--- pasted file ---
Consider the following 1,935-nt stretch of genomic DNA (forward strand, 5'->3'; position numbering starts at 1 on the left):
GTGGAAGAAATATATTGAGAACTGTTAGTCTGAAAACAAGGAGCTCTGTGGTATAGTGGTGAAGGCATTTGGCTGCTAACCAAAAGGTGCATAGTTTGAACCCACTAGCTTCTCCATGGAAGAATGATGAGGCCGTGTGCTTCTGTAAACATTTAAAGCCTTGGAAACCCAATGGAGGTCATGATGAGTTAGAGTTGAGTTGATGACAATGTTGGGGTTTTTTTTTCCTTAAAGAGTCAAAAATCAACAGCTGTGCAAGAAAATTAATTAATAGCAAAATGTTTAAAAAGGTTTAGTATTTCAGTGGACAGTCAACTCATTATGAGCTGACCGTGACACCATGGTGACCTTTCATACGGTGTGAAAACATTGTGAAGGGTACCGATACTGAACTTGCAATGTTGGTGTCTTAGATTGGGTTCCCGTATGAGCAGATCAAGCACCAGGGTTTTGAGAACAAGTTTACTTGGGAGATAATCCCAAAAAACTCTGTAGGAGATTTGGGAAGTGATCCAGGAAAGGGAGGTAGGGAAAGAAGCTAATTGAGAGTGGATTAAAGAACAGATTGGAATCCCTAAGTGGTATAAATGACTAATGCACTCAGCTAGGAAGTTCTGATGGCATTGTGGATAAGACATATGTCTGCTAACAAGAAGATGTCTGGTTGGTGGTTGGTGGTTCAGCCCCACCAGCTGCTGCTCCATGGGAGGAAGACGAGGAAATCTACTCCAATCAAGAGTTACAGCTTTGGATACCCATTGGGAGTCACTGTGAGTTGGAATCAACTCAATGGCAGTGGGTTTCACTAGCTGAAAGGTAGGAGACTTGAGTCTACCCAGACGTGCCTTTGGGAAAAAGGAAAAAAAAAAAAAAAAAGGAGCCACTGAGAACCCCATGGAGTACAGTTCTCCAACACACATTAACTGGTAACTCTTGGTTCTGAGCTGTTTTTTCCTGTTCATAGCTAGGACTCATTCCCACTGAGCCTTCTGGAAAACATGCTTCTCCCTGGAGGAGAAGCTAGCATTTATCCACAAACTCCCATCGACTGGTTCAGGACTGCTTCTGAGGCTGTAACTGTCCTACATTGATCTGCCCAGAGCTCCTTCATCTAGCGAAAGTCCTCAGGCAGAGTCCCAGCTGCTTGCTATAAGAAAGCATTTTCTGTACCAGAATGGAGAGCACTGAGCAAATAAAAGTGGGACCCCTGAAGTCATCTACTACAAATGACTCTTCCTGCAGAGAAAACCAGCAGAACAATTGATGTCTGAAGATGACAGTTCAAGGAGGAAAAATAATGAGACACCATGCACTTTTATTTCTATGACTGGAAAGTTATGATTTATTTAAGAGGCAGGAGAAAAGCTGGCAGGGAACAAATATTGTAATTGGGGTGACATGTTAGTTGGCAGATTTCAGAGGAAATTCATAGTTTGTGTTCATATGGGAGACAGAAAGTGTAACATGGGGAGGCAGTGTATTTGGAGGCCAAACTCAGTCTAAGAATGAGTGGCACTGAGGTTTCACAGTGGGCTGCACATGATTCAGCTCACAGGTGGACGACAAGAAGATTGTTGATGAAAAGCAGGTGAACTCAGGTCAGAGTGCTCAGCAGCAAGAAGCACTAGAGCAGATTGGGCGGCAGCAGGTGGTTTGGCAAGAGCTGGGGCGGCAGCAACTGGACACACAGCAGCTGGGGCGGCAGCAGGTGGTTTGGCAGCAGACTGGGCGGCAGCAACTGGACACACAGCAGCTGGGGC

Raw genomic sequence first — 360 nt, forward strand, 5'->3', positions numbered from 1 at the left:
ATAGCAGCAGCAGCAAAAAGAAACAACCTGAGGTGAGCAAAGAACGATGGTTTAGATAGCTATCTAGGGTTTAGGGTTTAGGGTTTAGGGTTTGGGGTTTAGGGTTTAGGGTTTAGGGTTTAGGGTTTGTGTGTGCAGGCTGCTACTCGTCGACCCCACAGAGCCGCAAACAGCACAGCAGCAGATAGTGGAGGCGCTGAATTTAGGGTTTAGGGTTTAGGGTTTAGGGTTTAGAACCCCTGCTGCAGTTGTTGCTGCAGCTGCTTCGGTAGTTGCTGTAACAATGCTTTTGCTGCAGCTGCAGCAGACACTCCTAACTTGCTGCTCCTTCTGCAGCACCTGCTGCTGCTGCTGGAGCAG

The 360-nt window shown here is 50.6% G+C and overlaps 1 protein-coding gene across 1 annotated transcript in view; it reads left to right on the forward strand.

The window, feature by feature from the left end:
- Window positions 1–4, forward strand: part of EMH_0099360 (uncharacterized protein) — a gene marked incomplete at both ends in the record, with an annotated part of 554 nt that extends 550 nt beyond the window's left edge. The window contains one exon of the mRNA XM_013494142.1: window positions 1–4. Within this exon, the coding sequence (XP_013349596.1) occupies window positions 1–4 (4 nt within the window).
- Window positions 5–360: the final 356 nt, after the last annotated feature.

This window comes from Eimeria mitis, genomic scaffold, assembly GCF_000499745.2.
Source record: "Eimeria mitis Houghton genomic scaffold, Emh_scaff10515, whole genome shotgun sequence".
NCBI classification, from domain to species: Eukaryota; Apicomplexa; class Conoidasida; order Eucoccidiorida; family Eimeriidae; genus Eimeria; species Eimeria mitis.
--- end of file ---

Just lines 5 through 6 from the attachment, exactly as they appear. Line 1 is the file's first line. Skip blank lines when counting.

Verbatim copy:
The 360-nt window shown here is 50.6% G+C and overlaps 1 protein-coding gene across 1 annotated transcript in view; it reads left to right on the forward strand.

The window, feature by feature from the left end: